How To Prepare Land for Farming

Growing vegetables

Now that you have your land and are done planning out how you want to run your farm, you probably want to start plowing up sod. But before you do that, you have to know what kind of soil is in your property so you can improve on it and change the crops or pasture grasses according to the soil's growing capacity.  Here's how you can prepare your land for farming.

  1. Identify the soil type and fertility. Loamy soil is the best soil for growing crops because the size of its particles allows more water to permeate through and contains good properties held by silt, clay, and sandy soils.   Once you've identified the soil type predominant in your land, you need to take steps to improve it according to the crops you want to grow.  For instance, white lettuce flourishes in slightly alkaline soil while blueberries will need acidic, well-drained soils.
  2. Obtain your equipment. A tractor is an indispensable tool for small farms as you can use this for many tasks, such as plowing the land to carrying trees for firewood.  You will also need smaller machines like a hand-held tiller.
  3. Try not to get too overwhelmed by the amount of land that you need to plow.  If your farm is around 2-3 acres large, you can till your soil by placing a PTO-driven tiller onto your tractor. Most small farmers find this method useful and effective.  If you have larger acreage, you can hire someone to till the land for you, especially if you can't buy the needed equipment yet.  If you do have your tractor already, you can plow and disk the land yourself.  The chisel plow is a useful instrument you can add to your tractor because it doesn't upset the soil as much as conventional plowing does.  If you already have established seedbeds, all you need to do is disk the land. Be careful not to over-plow the land, as this will lead to soil erosion, loss of nutrients, and overall damage to the environment.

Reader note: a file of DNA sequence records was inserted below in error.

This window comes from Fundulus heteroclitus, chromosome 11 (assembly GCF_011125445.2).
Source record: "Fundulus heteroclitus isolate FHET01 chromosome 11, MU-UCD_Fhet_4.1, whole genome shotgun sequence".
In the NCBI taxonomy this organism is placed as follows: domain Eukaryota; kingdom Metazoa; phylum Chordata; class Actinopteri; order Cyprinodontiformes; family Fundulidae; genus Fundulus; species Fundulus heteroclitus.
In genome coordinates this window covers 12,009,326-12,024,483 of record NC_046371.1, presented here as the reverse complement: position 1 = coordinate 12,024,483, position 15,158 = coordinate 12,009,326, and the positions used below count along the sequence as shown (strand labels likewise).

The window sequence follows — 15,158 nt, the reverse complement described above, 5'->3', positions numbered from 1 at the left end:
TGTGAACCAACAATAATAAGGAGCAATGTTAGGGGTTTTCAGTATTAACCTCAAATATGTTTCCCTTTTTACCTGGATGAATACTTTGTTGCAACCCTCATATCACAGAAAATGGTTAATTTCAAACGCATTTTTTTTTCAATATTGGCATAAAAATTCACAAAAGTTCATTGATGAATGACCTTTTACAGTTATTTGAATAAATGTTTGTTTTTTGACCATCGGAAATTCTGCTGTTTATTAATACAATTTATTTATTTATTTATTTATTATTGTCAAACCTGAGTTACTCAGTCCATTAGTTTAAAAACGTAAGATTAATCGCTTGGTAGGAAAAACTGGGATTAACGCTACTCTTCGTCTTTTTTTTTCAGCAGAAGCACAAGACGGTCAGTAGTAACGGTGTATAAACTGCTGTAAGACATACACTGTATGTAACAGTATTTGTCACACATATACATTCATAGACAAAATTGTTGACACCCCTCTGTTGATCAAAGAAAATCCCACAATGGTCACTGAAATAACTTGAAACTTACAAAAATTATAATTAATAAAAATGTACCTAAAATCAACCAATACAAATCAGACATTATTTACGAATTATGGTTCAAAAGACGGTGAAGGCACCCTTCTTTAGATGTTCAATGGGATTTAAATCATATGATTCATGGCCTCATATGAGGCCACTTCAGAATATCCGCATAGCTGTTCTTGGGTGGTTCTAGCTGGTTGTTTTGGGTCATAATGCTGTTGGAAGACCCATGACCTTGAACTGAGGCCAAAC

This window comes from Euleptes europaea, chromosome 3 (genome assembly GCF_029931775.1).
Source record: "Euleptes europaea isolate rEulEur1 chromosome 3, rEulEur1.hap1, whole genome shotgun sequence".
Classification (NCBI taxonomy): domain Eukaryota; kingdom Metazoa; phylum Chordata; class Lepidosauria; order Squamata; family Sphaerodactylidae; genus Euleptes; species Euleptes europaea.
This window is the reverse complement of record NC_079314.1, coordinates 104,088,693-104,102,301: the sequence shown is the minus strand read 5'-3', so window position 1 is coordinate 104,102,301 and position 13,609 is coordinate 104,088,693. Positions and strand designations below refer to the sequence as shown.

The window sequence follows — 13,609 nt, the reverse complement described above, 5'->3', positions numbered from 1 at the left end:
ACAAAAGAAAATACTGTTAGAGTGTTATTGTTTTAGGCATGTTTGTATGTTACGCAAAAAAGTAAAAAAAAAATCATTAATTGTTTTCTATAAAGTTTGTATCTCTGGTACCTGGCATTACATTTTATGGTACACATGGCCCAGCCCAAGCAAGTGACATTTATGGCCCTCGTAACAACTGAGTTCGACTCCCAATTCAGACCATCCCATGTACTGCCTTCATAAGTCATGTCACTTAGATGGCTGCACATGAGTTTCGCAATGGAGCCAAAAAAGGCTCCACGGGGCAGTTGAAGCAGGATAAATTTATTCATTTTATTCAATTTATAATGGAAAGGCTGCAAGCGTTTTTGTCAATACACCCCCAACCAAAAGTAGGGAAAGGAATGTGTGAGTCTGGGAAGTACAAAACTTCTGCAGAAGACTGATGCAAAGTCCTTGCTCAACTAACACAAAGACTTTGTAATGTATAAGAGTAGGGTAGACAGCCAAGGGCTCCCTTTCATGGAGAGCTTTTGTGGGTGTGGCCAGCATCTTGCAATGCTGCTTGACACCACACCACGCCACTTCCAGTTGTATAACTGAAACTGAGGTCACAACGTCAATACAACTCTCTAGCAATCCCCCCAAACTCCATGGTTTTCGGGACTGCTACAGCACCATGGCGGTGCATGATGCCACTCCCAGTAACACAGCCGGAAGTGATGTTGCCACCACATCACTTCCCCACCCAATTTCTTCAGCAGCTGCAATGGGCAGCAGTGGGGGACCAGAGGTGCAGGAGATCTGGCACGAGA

4. Plant your grass.  Don't worry about which seeds to get as kind of grass you plant isn't as important as you might think.  You can plant several seed varieties and 30% legumes. If you want to make sure, ask your local County Extension office about what kind of grasses or seeds do well.
  5. Get fencing for your animals. The type of fencing depends on what animals you want on the farm.  For instance, if you intend to raise goats, you will need a high fence because they can jump.  Sheep and poultry can be contained with electric netting.  Install the fence posts with a hole auger or a manual post hole digger.

Other tips:

Be patient. Converting your land to pasture will take more than one season, as it will take time for pasture grasses to grow in a field of whips and thistles. But if you pay enough attention and time to it, you can reclaimed any land for pasture.


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